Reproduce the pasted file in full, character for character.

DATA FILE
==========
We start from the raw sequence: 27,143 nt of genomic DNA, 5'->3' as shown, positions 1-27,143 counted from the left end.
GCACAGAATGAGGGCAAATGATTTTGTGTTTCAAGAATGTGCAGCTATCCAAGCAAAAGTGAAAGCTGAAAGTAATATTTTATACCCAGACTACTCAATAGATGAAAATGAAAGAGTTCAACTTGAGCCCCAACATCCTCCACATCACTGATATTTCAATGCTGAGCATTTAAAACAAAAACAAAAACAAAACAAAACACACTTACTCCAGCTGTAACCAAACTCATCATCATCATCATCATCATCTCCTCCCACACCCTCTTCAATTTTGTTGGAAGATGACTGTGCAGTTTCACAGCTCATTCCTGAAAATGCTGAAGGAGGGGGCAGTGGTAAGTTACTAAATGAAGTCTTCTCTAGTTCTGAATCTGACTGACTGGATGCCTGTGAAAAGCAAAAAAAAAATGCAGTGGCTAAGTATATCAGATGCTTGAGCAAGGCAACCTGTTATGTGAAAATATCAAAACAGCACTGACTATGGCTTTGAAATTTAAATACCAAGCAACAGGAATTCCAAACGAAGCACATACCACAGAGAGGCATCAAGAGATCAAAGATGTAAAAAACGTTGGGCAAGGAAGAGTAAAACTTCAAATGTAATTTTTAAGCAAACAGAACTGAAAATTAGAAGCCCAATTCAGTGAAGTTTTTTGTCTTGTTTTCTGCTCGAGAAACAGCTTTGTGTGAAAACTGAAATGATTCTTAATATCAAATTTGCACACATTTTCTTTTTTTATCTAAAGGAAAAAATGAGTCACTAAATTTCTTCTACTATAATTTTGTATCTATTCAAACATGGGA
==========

We start from the raw sequence: 27,143 nt of genomic DNA, 5'->3' as shown, positions 1-27,143 counted from the left end.
GCACAGAATGAGGGCAAATGATTTTGTGTTTCAAGAATGTGCAGCTATCCAAGCAAAAGTGAAAGCTGAAAGTAATATTTTATACCCAGACTACTCAATAGATGAAAATGAAAGAGTTCAACTTGAGCCCCAACATCCTCCACATCACTGATATTTCAATGCTGAGCATTTAAAACAAAAACAAAAACAAAACAAAACACACTTACTCCAGCTGTAACCAAACTCATCATCATCATCATCATCATCTCCTCCCACACCCTCTTCAATTTTGTTGGAAGATGACTGTGCAGTTTCACAGCTCATTCCTGAAAATGCTGAAGGAGGGGGCAGTGGTAAGTTACTAAATGAAGTCTTCTCTAGTTCTGAATCTGACTGACTGGATGCCTGTGAAAAGCAAAAAAAAAATGCAGTGGCTAAGTATATCAGATGCTTGAGCAAGGCAACCTGTTATGTGAAAATATCAAAACAGCACTGACTATGGCTTTGAAATTTAAATACCAAGCAACAGGAATTCCAAACGAAGCACATACCACAGAGAGGCATCAAGAGATCAAAGATGTAAAAAACGTTGGGCAAGGAAGAGTAAAACTTCAAATGTAATTTTTAAGCAAACAGAACTGAAAATTAGAAGCCCAATTCAGTGAAGTTTTTTGTCTTGTTTTCTGCTCGAGAAACAGCTTTGTGTGAAAACTGAAATGATTCTTAATATCAAATTTGCACACATTTTCTTTTTTTATCTAAAGGAAAAAATGAGTCACTAAATTTCTTCTACTATAATTTTGTATCTATTCAAACATGGGA